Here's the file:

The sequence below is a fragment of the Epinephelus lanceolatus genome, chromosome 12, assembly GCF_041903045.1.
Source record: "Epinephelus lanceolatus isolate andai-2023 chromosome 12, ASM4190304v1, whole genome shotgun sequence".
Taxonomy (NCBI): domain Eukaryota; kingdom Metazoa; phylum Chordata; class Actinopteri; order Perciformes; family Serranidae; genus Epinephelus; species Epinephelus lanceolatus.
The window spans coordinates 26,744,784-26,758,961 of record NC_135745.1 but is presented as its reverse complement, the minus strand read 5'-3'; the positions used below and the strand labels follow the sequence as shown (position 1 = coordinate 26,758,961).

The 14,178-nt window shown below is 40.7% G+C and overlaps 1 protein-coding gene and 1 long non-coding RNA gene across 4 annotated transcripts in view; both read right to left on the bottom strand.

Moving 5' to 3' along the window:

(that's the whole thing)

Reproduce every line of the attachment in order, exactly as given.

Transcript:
The sequence below is a fragment of the Epinephelus lanceolatus genome, chromosome 12, assembly GCF_041903045.1.
Source record: "Epinephelus lanceolatus isolate andai-2023 chromosome 12, ASM4190304v1, whole genome shotgun sequence".
Taxonomy (NCBI): domain Eukaryota; kingdom Metazoa; phylum Chordata; class Actinopteri; order Perciformes; family Serranidae; genus Epinephelus; species Epinephelus lanceolatus.
The window spans coordinates 26,744,784-26,758,961 of record NC_135745.1 but is presented as its reverse complement, the minus strand read 5'-3'; the positions used below and the strand labels follow the sequence as shown (position 1 = coordinate 26,758,961).

The 14,178-nt window shown below is 40.7% G+C and overlaps 1 protein-coding gene and 1 long non-coding RNA gene across 4 annotated transcripts in view; both read right to left on the bottom strand.

Moving 5' to 3' along the window: